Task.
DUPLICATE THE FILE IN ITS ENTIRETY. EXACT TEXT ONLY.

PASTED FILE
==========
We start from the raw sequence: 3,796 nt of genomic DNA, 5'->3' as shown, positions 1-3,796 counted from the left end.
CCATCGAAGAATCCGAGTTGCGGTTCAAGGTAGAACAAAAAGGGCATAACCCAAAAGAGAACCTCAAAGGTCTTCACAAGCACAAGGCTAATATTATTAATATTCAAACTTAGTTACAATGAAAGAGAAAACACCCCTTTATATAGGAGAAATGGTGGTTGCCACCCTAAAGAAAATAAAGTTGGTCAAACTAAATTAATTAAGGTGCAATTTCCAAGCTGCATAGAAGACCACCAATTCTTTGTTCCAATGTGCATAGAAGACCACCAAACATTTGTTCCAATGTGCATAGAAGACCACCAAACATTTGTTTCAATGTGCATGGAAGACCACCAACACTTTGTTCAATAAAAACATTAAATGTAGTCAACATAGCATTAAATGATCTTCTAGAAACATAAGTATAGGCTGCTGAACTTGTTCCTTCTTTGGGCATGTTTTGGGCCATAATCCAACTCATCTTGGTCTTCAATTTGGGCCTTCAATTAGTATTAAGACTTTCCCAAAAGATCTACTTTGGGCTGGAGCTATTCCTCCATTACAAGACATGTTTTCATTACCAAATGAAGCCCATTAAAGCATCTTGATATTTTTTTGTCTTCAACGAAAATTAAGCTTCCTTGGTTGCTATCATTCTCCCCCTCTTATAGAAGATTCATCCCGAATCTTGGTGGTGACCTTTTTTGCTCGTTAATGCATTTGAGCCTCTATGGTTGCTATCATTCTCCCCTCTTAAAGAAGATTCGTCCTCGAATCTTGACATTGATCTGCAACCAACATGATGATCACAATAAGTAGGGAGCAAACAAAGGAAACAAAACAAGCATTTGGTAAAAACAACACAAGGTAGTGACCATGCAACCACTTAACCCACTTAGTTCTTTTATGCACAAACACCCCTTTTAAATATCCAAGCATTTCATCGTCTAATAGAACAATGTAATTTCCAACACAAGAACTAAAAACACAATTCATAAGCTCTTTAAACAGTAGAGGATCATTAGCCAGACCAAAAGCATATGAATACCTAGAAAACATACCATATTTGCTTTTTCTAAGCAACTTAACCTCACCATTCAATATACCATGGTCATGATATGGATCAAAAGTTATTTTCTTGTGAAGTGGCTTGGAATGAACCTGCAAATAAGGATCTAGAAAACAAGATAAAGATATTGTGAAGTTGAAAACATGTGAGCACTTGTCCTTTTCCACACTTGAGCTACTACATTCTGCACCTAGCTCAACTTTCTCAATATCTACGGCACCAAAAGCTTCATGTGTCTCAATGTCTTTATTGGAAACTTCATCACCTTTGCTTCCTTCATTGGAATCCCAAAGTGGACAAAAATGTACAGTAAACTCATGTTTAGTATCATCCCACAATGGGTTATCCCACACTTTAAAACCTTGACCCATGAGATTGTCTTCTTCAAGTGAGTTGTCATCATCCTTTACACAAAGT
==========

We start from the raw sequence: 3,796 nt of genomic DNA, 5'->3' as shown, positions 1-3,796 counted from the left end.
CCATCGAAGAATCCGAGTTGCGGTTCAAGGTAGAACAAAAAGGGCATAACCCAAAAGAGAACCTCAAAGGTCTTCACAAGCACAAGGCTAATATTATTAATATTCAAACTTAGTTACAATGAAAGAGAAAACACCCCTTTATATAGGAGAAATGGTGGTTGCCACCCTAAAGAAAATAAAGTTGGTCAAACTAAATTAATTAAGGTGCAATTTCCAAGCTGCATAGAAGACCACCAATTCTTTGTTCCAATGTGCATAGAAGACCACCAAACATTTGTTCCAATGTGCATAGAAGACCACCAAACATTTGTTTCAATGTGCATGGAAGACCACCAACACTTTGTTCAATAAAAACATTAAATGTAGTCAACATAGCATTAAATGATCTTCTAGAAACATAAGTATAGGCTGCTGAACTTGTTCCTTCTTTGGGCATGTTTTGGGCCATAATCCAACTCATCTTGGTCTTCAATTTGGGCCTTCAATTAGTATTAAGACTTTCCCAAAAGATCTACTTTGGGCTGGAGCTATTCCTCCATTACAAGACATGTTTTCATTACCAAATGAAGCCCATTAAAGCATCTTGATATTTTTTTGTCTTCAACGAAAATTAAGCTTCCTTGGTTGCTATCATTCTCCCCCTCTTATAGAAGATTCATCCCGAATCTTGGTGGTGACCTTTTTTGCTCGTTAATGCATTTGAGCCTCTATGGTTGCTATCATTCTCCCCTCTTAAAGAAGATTCGTCCTCGAATCTTGACATTGATCTGCAACCAACATGATGATCACAATAAGTAGGGAGCAAACAAAGGAAACAAAACAAGCATTTGGTAAAAACAACACAAGGTAGTGACCATGCAACCACTTAACCCACTTAGTTCTTTTATGCACAAACACCCCTTTTAAATATCCAAGCATTTCATCGTCTAATAGAACAATGTAATTTCCAACACAAGAACTAAAAACACAATTCATAAGCTCTTTAAACAGTAGAGGATCATTAGCCAGACCAAAAGCATATGAATACCTAGAAAACATACCATATTTGCTTTTTCTAAGCAACTTAACCTCACCATTCAATATACCATGGTCATGATATGGATCAAAAGTTATTTTCTTGTGAAGTGGCTTGGAATGAACCTGCAAATAAGGATCTAGAAAACAAGATAAAGATATTGTGAAGTTGAAAACATGTGAGCACTTGTCCTTTTCCACACTTGAGCTACTACATTCTGCACCTAGCTCAACTTTCTCAATATCTACGGCACCAAAAGCTTCATGTGTCTCAATGTCTTTATTGGAAACTTCATCACCTTTGCTTCCTTCATTGGAATCCCAAAGTGGACAAAAATGTACAGTAAACTCATGTTTAGTATCATCCCACAATGGGTTATCCCACACTTTAAAACCTTGACCCATGAGATTGTCTTCTTCAAGTGAGTTGTCATCATCCTTTACACAAAGT